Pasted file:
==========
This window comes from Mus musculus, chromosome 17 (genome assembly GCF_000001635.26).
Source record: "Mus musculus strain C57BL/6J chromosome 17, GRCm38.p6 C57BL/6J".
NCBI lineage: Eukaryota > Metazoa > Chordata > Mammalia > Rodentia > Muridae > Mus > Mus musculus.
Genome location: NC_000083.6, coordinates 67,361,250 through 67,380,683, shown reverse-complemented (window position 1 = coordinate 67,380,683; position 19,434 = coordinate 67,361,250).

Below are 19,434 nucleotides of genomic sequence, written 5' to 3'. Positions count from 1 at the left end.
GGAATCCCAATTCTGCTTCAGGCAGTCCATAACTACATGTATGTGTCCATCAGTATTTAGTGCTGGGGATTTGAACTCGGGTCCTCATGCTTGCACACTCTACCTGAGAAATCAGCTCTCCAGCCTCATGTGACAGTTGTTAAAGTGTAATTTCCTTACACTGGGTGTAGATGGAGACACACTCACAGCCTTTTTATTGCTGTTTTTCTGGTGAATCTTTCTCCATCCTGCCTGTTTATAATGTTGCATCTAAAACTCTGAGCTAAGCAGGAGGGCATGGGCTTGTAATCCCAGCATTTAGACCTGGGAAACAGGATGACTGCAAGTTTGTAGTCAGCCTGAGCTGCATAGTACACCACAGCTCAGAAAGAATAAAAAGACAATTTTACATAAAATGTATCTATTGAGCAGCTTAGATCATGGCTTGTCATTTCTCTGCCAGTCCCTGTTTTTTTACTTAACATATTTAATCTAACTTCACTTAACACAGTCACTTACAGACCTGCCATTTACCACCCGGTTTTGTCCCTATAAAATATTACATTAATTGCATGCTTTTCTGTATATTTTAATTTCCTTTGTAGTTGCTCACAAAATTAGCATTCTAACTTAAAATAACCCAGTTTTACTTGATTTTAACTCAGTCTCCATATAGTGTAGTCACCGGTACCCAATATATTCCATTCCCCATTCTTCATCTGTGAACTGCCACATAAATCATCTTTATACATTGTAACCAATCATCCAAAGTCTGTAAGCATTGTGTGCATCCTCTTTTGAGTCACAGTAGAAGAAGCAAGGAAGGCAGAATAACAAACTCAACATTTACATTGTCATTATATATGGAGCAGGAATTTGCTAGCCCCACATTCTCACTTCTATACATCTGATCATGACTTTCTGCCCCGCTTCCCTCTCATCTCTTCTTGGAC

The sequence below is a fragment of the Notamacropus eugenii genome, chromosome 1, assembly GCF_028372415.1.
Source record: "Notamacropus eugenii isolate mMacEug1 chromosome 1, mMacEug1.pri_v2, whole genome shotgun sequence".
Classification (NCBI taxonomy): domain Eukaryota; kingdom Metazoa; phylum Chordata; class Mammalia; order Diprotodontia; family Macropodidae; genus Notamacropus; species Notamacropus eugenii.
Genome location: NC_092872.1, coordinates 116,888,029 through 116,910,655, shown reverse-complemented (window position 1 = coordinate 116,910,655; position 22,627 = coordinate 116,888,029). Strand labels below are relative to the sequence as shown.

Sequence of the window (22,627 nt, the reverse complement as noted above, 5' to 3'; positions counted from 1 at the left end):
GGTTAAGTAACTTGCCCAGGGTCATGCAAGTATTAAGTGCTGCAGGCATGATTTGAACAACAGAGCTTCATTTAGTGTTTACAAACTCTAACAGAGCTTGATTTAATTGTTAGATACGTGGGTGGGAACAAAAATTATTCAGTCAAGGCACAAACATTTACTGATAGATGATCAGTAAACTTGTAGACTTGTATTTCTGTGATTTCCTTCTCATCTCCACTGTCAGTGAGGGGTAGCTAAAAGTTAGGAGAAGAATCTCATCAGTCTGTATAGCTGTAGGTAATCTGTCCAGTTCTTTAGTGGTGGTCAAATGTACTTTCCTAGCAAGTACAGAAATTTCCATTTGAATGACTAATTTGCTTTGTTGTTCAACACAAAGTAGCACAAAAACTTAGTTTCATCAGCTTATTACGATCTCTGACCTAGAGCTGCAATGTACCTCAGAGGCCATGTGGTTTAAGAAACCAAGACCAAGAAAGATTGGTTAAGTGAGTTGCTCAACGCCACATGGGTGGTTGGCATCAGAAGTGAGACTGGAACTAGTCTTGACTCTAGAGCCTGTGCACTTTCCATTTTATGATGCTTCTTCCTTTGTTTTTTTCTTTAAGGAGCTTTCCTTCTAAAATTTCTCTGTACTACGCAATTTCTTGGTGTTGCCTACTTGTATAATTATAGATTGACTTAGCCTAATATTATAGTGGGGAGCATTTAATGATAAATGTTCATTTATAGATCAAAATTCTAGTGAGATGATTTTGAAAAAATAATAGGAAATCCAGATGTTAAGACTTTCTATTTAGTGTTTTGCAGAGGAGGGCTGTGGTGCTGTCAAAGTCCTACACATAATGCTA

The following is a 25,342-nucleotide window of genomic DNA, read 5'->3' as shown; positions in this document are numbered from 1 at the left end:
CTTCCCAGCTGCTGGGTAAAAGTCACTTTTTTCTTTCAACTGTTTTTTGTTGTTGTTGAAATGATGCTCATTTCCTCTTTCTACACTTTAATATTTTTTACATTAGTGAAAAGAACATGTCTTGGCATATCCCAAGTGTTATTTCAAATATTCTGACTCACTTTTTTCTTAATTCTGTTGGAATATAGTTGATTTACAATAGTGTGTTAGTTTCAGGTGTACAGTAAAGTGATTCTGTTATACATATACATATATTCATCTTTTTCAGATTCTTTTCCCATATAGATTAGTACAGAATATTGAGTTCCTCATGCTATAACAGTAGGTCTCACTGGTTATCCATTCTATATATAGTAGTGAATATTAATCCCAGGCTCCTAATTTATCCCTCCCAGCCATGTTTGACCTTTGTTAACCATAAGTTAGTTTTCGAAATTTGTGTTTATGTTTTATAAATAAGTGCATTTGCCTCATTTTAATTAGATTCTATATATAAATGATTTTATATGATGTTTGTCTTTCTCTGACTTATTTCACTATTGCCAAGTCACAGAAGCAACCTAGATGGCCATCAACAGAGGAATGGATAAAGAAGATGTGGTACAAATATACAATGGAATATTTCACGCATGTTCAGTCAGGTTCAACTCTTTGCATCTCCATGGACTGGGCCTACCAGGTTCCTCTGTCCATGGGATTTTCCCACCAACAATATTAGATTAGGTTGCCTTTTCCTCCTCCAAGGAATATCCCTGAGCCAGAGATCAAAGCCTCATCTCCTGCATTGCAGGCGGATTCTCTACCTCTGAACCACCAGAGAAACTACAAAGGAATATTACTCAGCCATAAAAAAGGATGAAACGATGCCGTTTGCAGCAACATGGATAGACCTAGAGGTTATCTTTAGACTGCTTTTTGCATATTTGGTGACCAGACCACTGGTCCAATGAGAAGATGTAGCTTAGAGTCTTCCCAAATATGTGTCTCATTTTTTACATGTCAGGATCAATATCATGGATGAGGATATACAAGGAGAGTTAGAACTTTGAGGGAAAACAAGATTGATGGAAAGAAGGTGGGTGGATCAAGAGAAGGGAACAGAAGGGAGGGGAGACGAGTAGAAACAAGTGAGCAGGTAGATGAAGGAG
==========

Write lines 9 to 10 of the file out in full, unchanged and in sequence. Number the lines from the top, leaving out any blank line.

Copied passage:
Classification (NCBI taxonomy): domain Eukaryota; kingdom Metazoa; phylum Chordata; class Mammalia; order Diprotodontia; family Macropodidae; genus Notamacropus; species Notamacropus eugenii.
Genome location: NC_092872.1, coordinates 116,888,029 through 116,910,655, shown reverse-complemented (window position 1 = coordinate 116,910,655; position 22,627 = coordinate 116,888,029). Strand labels below are relative to the sequence as shown.